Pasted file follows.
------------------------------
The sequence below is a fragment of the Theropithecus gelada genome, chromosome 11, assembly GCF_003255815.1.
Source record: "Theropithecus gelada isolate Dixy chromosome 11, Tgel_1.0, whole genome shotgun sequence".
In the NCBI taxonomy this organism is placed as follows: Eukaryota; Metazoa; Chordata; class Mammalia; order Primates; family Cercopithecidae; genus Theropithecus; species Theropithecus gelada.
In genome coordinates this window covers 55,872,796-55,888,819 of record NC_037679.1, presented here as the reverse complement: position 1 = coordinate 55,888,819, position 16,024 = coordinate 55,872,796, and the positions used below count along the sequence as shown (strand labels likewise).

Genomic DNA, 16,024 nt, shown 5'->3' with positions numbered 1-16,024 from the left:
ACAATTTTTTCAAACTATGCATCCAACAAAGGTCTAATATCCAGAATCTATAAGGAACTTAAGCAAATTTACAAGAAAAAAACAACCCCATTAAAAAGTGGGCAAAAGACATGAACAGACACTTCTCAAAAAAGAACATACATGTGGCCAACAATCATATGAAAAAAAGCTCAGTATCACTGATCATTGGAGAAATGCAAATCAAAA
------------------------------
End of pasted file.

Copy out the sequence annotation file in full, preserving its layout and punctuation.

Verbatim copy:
The sequence below is a fragment of the Theropithecus gelada genome, chromosome 11, assembly GCF_003255815.1.
Source record: "Theropithecus gelada isolate Dixy chromosome 11, Tgel_1.0, whole genome shotgun sequence".
In the NCBI taxonomy this organism is placed as follows: Eukaryota; Metazoa; Chordata; class Mammalia; order Primates; family Cercopithecidae; genus Theropithecus; species Theropithecus gelada.
In genome coordinates this window covers 55,872,796-55,888,819 of record NC_037679.1, presented here as the reverse complement: position 1 = coordinate 55,888,819, position 16,024 = coordinate 55,872,796, and the positions used below count along the sequence as shown (strand labels likewise).

Genomic DNA, 16,024 nt, shown 5'->3' with positions numbered 1-16,024 from the left:
ACAATTTTTTCAAACTATGCATCCAACAAAGGTCTAATATCCAGAATCTATAAGGAACTTAAGCAAATTTACAAGAAAAAAACAACCCCATTAAAAAGTGGGCAAAAGACATGAACAGACACTTCTCAAAAAAGAACATACATGTGGCCAACAATCATATGAAAAAAAGCTCAGTATCACTGATCATTGGAGAAATGCAAATCAAAA